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Publication numberUS7450080 B2
Publication typeGrant
Application numberUS 11/104,007
Publication dateNov 11, 2008
Filing dateApr 11, 2005
Priority dateJul 3, 2003
Fee statusPaid
Also published asCA2599480A1, CN101156277A, EP1872434A1, EP1872434B1, US20050237259, WO2006110254A1
Publication number104007, 11104007, US 7450080 B2, US 7450080B2, US-B2-7450080, US7450080 B2, US7450080B2
InventorsScott Adam Stephens
Original AssigneeNavcom Technology, Inc.
Export CitationBiBTeX, EndNote, RefMan
External Links: USPTO, USPTO Assignment, Espacenet
Decoherence plate for use in a communications system
US 7450080 B2
Abstract
A decoherence plate provides reduced field coupling or improved isolation between two or more antennas. An antenna module includes a first antenna, a second antenna and a decoherence plate having a surface. The first antenna transmits one or more electromagnetic signals. The surface of the decoherence plate is positioned in a plane perpendicular to a line connecting the first antenna and the second antenna. For each first path from the first antenna to the plane to the second antenna, in a plurality of paths having a range of path lengths, there is a corresponding second path, from the first antenna to the plane to the second antenna, that is substantially 180 out of phase for a respective wavelength in the one or more electromagnetic signals transmitted by the first antenna. In this way, the decoherence plate reduces the field coupling between the first antenna and the second antenna.
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Claims(32)
1. An antenna module, comprising:
a first antenna;
a second antenna; and
a decoherence plate separated from both the first antenna and the second antenna by respective distances along a line connecting the first antenna and second antenna, the decoherence plate having a surface positioned substantially in a plane that is substantially perpendicular to the line connecting the first antenna and the second antenna, wherein for each first path from the first antenna to the plane to the second antenna in a plurality of paths having a predefined range of path lengths there is a corresponding second path, from the first antenna to the plane to the second antenna, that is substantially 180 out of phase with the first path for a respective wavelength in one or more electromagnetic signals transmitted by the first antenna, thereby reducing a field coupling between the first antenna and the second antenna.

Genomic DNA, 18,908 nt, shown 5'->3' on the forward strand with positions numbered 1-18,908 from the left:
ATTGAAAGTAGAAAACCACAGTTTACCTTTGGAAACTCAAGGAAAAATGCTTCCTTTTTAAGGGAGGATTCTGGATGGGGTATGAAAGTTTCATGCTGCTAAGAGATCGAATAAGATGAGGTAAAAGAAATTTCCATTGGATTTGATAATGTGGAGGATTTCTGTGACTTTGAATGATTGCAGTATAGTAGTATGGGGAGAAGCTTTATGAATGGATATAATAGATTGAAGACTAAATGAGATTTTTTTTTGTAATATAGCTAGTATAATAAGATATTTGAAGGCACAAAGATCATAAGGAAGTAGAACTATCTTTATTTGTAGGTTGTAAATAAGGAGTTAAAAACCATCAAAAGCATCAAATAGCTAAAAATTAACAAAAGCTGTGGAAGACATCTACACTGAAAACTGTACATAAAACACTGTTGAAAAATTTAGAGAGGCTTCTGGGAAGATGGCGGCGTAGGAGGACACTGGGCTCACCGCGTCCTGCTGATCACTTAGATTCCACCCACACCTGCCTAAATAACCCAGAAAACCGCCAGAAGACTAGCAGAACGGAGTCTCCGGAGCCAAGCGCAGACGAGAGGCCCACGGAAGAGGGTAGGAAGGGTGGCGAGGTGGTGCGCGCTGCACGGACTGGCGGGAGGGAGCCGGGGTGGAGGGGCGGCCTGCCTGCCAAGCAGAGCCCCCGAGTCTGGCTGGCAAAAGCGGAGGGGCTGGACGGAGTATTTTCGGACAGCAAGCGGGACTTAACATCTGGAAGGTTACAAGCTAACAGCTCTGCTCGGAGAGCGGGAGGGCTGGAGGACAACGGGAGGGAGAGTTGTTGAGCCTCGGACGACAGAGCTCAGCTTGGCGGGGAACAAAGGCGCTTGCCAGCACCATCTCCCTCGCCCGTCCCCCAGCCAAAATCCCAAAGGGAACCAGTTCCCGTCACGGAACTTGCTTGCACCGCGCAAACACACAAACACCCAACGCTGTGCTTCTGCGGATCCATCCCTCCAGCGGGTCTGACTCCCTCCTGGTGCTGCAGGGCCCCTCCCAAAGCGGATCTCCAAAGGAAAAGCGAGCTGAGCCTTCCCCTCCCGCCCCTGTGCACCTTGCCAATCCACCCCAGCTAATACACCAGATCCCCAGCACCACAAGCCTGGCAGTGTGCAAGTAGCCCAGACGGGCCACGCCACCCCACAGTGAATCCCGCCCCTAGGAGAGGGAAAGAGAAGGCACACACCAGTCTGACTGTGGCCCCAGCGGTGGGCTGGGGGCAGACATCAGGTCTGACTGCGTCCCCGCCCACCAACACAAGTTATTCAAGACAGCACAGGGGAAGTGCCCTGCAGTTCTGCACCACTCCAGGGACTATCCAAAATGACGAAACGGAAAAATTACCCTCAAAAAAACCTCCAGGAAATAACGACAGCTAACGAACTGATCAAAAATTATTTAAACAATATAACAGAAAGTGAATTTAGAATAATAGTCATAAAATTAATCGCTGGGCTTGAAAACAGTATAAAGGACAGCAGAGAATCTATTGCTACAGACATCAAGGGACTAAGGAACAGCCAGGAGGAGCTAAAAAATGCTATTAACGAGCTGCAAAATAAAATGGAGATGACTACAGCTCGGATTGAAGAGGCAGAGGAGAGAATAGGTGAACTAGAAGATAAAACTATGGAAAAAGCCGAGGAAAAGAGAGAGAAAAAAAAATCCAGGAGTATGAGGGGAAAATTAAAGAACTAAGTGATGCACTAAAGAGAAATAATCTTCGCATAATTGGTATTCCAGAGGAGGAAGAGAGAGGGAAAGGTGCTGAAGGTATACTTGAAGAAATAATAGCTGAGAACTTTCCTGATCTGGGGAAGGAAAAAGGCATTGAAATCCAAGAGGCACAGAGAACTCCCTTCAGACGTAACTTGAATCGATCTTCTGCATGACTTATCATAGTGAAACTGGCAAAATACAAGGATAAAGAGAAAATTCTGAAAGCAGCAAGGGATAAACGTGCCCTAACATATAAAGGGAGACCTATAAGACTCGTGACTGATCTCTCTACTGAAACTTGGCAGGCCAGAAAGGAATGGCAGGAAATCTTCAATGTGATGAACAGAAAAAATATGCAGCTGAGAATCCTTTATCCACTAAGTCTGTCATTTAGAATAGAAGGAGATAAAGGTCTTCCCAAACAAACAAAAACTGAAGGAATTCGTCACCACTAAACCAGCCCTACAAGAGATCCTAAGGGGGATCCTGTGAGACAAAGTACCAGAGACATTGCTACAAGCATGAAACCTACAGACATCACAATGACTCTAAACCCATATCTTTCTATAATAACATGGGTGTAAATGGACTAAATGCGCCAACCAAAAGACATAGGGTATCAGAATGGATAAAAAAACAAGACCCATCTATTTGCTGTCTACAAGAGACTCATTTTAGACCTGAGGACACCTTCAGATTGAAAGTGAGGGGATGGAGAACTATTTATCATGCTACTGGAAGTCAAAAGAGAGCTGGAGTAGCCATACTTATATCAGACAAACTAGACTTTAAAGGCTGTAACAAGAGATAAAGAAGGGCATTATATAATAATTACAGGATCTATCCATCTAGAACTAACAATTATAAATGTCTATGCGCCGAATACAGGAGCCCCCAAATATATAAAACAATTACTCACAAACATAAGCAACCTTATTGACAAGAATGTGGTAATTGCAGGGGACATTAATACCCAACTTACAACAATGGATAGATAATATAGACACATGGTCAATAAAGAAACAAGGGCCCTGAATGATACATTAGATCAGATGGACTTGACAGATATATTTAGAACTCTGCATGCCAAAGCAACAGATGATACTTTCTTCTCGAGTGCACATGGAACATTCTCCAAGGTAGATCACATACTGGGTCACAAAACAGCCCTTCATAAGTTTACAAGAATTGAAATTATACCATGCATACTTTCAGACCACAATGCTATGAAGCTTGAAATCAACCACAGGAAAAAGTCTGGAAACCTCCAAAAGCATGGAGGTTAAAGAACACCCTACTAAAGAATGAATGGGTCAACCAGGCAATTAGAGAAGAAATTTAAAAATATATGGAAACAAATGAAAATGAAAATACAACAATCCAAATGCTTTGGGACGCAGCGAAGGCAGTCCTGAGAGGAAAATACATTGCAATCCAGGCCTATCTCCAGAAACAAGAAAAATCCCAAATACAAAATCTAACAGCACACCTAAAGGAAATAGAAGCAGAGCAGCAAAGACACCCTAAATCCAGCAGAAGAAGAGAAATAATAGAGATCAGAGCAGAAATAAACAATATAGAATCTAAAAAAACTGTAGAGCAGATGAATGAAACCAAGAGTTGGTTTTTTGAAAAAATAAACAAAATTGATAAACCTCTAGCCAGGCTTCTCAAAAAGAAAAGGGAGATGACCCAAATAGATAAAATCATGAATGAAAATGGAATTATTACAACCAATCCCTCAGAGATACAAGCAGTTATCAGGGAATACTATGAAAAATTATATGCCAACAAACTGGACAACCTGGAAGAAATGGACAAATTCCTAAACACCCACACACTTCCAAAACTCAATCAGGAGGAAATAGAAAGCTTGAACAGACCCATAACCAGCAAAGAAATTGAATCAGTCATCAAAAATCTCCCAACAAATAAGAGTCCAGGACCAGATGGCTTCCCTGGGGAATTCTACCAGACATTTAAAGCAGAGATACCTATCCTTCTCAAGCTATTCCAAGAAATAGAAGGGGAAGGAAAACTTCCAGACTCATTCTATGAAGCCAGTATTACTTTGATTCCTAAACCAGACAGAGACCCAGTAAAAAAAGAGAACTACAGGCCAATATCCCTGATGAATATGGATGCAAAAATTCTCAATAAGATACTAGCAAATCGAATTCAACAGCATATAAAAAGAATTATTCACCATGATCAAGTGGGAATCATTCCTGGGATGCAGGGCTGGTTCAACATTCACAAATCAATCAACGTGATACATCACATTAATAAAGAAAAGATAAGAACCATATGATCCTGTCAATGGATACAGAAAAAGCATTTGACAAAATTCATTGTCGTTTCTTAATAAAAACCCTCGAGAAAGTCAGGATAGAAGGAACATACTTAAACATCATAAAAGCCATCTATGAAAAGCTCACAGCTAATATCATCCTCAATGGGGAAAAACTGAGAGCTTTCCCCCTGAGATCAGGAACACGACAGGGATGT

2. The antenna module of claim 1, wherein the surface of the decoherence plate is intercepted by the line connecting the first antenna and the second antenna.
3. The antenna module of claim 1, wherein the field coupling between the first antenna and the second antenna at the respective wavelength is at least 30 dB less than a field coupling corresponding to free space path loss between the first antenna and the second antenna.
4. The antenna module of claim 1, wherein the field coupling between the first antenna and the second antenna at the respective wavelength is between 40 and 70 dB less than a field coupling corresponding to free space path loss between the first antenna and the second antenna.
5. The antenna module of claim 1, wherein the decoherence plate includes a metal layer.
6. The antenna module of claim 5, wherein the metal layer is thicker than a skin depth of the metal, the skin depth corresponding to a minimum frequency of the one or more electromagnetic signals transmitted by the first antenna.
7. The antenna module of claim 5, wherein the metal layer is patterned into a predetermined shape.
8. The antenna module of claim 7, wherein the predetermined shape has a maximum lateral extent that is no larger than a distance separating a dipole moment of the first antenna from a dipole moment of the second antenna.
9. The antenna module of claim 7, wherein the predetermined shape has a maximum lateral extent that is no larger than half a distance separating a dipole moment of the first antenna from a dipole moment of the second antenna.
10. The antenna module of claim 5, wherein the metal layer is selected from the group consisting of copper, aluminum, gold, silver and their related alloys and oxides.
11. The antenna module of claim 5, the decoherence plate further including a substrate, wherein the metal layer is deposited in a layer located above a surface of the substrate.
12. The antenna module of claim 11, wherein the substrate is a circuit board.
13. A communications system, comprising:
a device configurable to transmit and receive one or more electromagnetic signals; and
an antenna module, including:
a first antenna, wherein the first antenna transmits the one or more electromagnetic signals;
a second antenna; and
a decoherence plate separated from both the first antenna and the second antenna by respective distances along a line connecting the first antenna and second antenna, the decoherence plate having a surface positioned substantially in a plane that is substantially perpendicular to the line connecting the first antenna and the second antenna, wherein for each first path from the first antenna to the plane to the second antenna in a plurality of paths having a predefined range of path lengths there is a corresponding second path, from the first antenna to the plane to the second antenna, that is substantially 180 out of phase with the first path for a respective wavelength in the one or more electromagnetic signals, thereby reducing a field coupling between the first antenna and the second antenna.
14. The communications system of claim 13, wherein the surface of the decoherence plate is intercepted by the line connecting the first antenna and the second antenna.